Robyn Peers

 
Neoliberalism and fatphobic discourse in North American health documentaries
Faculty of Arts
Judy Segal
Calgary
Canada
 
I chose to study at UBC because of the incredible diversity and strength of its researchers and teachers. While my focus at the time of applying was on the excellence of the English department, since then I have discovered fascinating opportunities beyond my discipline.
Why did you decide to pursue a graduate degree?

I have always been interested in how the language and images we choose to frame certain topics can have substantive consequences for different populations. Having the opportunity to dedicate my time and energy to studying and trying to unravel some of the harmful discourses that operate in our society is a privilege, particularly when I am able to do so under the guidance of UBC's world-class faculty.

Why did you decide to study at UBC?

I chose to study at UBC because of the incredible diversity and strength of its researchers and teachers. While my focus at the time of applying was on the excellence of the English department, since then I have discovered fascinating opportunities beyond my discipline. Having the opportunity to attend symposiums and to join the Science and Technology Studies specialization has generated new insights and opportunities for my research.

What is it specifically, that your program offers, that attracted you?

Our program has given me the opportunity to work with Dr. Judy Segal, a leading researcher in the field of the Rhetoric of Health and Medicine, as well as countless other scholars within and outside the department working on topics related to health and society. On top of this, being able to have a research emphasis in Science and Technology Studies has greatly benefitted my research and exposed me to viewpoints outside of my direct field.

What was the best surprise about UBC or life in Vancouver?

The best surprise so far has been how wonderful the graduate community is, particularly given the size of the university. I've had opportunities to connect with students from a variety of faculties and disciplines, and I've learned a lot from their different perspectives. I've also made strong friendships and met many people who have helped me navigate life as a PhD student, which has made moving to Vancouver an easy adjustment.

What aspect of your graduate program do you enjoy the most or are looking forward to with the greatest curiosity?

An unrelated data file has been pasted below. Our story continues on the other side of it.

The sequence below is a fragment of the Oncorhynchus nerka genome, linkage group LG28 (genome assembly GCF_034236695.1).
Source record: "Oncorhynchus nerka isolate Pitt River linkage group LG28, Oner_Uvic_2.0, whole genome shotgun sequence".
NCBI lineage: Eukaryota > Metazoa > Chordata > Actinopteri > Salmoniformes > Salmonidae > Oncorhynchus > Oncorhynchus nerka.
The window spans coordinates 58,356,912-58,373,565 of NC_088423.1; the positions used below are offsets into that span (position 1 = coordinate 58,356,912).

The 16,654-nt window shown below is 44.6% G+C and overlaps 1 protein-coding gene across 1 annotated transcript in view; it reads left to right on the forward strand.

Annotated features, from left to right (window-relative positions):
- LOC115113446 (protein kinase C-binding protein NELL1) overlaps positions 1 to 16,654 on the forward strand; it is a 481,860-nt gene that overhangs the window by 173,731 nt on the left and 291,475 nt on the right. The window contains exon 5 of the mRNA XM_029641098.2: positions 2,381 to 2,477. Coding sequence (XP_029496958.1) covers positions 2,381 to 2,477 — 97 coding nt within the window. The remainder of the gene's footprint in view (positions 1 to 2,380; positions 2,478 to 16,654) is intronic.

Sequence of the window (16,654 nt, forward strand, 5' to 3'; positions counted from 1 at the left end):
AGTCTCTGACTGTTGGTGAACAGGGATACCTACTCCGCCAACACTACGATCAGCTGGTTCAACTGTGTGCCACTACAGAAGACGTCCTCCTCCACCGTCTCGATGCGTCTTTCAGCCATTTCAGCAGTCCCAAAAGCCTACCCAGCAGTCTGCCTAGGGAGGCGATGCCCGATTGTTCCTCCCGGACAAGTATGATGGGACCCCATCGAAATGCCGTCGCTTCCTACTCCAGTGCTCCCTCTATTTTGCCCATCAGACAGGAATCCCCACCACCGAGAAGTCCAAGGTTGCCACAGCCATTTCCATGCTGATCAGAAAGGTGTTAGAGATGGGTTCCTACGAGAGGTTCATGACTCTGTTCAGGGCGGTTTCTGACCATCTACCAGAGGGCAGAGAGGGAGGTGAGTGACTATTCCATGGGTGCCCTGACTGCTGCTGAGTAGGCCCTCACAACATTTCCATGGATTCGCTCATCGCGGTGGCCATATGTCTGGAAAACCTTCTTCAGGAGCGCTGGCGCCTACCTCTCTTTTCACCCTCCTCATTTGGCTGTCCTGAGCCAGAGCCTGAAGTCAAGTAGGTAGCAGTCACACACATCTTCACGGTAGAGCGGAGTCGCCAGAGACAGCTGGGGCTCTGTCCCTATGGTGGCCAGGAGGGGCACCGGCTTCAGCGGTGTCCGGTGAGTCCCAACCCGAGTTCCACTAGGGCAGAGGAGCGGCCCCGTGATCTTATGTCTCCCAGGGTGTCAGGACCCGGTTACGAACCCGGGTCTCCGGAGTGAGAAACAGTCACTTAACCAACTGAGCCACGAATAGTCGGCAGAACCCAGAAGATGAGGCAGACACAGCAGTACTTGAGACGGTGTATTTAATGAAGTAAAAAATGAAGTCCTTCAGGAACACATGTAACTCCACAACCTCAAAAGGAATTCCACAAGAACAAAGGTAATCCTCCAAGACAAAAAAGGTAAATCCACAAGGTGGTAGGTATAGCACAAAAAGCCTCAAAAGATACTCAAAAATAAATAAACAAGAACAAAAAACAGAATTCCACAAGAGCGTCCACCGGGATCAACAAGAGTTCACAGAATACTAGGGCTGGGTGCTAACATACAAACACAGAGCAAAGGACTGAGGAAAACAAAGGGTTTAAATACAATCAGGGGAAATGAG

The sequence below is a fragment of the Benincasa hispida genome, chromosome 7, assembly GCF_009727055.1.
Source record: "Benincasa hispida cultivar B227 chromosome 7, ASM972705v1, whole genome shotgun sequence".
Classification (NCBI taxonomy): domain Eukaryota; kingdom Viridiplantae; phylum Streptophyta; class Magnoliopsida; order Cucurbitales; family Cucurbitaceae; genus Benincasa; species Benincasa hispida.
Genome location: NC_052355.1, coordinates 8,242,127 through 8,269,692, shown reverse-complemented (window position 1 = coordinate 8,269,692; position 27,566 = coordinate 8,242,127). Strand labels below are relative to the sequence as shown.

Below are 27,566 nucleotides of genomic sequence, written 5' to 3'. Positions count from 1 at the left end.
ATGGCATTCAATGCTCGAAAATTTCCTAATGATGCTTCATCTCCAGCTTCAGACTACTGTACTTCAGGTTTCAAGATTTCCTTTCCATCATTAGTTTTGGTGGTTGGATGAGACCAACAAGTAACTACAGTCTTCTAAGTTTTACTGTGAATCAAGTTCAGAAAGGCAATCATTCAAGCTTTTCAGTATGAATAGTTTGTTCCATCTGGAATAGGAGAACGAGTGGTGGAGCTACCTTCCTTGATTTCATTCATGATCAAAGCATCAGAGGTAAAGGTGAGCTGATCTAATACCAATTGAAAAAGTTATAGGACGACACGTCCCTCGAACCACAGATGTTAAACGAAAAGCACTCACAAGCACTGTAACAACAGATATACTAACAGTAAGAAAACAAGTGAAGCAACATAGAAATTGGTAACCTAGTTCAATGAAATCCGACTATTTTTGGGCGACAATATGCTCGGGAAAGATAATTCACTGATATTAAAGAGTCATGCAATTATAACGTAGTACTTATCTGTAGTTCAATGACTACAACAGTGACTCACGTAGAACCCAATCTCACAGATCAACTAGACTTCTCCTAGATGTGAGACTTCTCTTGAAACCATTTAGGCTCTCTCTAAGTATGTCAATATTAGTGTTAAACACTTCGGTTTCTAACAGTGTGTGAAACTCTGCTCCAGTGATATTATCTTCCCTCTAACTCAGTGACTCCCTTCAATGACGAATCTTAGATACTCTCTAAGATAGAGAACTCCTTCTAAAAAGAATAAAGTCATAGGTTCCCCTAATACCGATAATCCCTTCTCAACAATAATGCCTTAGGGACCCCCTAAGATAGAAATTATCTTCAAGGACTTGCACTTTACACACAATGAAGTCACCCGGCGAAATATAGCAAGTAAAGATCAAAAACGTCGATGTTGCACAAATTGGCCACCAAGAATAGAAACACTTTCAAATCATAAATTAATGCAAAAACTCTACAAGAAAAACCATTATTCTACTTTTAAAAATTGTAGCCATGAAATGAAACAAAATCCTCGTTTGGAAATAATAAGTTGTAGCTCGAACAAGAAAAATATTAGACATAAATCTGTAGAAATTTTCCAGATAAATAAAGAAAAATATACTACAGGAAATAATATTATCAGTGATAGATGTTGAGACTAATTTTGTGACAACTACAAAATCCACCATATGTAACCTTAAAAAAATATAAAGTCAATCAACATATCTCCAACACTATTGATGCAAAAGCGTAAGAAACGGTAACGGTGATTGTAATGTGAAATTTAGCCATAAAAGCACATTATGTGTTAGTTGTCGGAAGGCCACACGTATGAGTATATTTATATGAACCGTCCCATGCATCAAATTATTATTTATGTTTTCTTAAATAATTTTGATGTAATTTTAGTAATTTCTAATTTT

I've always loved teaching in any capacity, so I'm looking forward to the chance to interact with students!

What do you see as your biggest challenge(s) in your future career?

As someone with an academic parent, I've seen how demanding academic life can be. Learning to balance work and recreation or other demands on your time in any field is difficult, but when your work is truly a passion project as it is for many academics it can be particularly challenging.

How do you feel your program is preparing you for those challenges?

Our program has, from the beginning, reminded us to take things slowly and ask for help when we need it. We also have an amazing graduate caucus that helps to coordinate social events and address our concerns, so feeling connected to a community who can both sympathize and suggest ways to find the balance is something for which I'm very grateful.

What aspects of your life or career before now have best prepared you for your UBC graduate program?

Because my undergraduate and master's degrees were completed at a university in a smaller city, I had more opportunities to get to interact with faculty and other graduate students outside of the classroom. These connections brought with them opportunities for mentorship and professional development, so my expectations were realistic ahead of time, and I made connections that are still helping me with my research.

What do you like to do for fun or relaxation?

My other passion that I didn't end up pursuing is Games Studies, so in my spare time, I'm usually either gaming or exploring the various coffee shops and craft breweries Vancouver has to offer!

What advice do you have for new graduate students?

My biggest advice is to always follow your passions. The people you meet in graduate school are incredibly smart, and luckily also incredibly different. Comparing yourself and your work to others ignores that you have a unique and important perspective.

 
 
 

Learn about our faculties, research, and more than 300 programs in our 2021 Graduate Viewbook!